The USS Sampson changed its course Tuesday and headed to New Zealand to help evacuate people stranded in a coastal town after a powerful earthquake, making it the first U.S. warship to visit the country in 30 years.
Hundreds of people became stranded in the town of Kaikoura when the magnitude-7.8 quake cut off train and vehicle access.
The USS Sampson was headed south to the town and agreed to deploy two helicopters to help New Zealand's military evacuate some 200 people.
The U.S. warship's visit to New Zealand is significant because it marks the end of a stalemate between the two countries which began when New Zealand banned nuclear warships.
"Despite the changes to the planned celebrations, it's poignant to see the anniversary marked with such cooperation and camaraderie," New Zealand Defense Minister Gerry Brownlee said in a statement.
The quake left two people dead and triggered a small tsunami, while also sweeping mud across highways and cracking roads.
Three cows even found themselves stranded on a small grass island when the earthquake triggered landslides. The mission to rescue them was delayed because of fears the ground could crumble.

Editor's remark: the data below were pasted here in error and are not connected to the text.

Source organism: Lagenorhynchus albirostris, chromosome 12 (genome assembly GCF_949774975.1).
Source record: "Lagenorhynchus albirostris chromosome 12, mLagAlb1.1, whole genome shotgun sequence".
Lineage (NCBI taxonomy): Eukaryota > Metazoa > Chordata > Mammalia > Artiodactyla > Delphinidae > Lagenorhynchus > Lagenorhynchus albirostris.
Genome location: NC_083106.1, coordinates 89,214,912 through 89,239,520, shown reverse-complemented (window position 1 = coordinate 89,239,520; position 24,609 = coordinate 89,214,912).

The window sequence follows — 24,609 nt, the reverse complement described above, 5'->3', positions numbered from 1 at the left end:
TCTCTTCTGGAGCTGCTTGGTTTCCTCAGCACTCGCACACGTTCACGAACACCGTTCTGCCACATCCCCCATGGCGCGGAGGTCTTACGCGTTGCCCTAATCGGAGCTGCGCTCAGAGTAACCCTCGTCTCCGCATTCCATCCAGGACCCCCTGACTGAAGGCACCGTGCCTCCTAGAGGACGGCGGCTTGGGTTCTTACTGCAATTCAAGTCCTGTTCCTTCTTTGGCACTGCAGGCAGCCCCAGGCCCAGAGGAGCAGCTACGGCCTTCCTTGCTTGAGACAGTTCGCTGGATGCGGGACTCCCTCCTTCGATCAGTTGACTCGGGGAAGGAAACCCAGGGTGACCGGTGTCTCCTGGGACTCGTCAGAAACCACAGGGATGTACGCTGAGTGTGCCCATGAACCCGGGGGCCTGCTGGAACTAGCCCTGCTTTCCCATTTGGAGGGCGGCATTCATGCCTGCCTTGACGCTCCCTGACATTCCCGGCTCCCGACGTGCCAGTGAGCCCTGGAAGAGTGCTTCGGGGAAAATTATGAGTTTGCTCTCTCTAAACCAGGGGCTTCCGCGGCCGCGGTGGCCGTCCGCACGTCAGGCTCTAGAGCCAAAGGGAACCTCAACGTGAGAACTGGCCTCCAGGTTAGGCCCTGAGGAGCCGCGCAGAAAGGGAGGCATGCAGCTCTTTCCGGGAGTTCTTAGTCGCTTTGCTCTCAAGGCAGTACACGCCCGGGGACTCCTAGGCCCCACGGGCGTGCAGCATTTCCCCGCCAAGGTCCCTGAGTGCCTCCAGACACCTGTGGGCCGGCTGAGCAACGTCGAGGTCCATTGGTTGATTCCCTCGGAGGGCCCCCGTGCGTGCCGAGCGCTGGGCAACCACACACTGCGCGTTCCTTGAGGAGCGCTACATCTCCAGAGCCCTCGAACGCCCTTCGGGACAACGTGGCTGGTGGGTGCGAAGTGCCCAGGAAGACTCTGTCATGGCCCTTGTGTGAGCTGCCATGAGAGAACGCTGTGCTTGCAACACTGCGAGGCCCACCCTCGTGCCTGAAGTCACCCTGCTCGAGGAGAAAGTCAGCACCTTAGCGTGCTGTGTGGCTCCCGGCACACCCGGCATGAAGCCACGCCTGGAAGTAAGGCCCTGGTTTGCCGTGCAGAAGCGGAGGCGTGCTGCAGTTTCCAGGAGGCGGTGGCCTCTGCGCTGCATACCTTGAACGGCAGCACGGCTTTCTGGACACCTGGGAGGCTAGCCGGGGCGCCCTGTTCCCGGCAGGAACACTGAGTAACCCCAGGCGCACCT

Newshub reported that a farmer and a few others dug a track to bring them to safety.
Kaikoura, in particular, is a popular tourist destination that is home to approximately 2,000 residents.
The earthquake cut off water supplies and knocked out the sewer systems in the tourist town.
"From all directions, Kaikoura has essentially been isolated," said Air Commodore Darryn Webb. Webb added that the military would be able to rescue about 18 people at a time and the navy ship could pick up hundreds if weather conditions were good.
We're going to get as many people and belongings out as quickly as we can.
Webb said the rescue operation could take multiple days.
The Associated Press contributed to this report.
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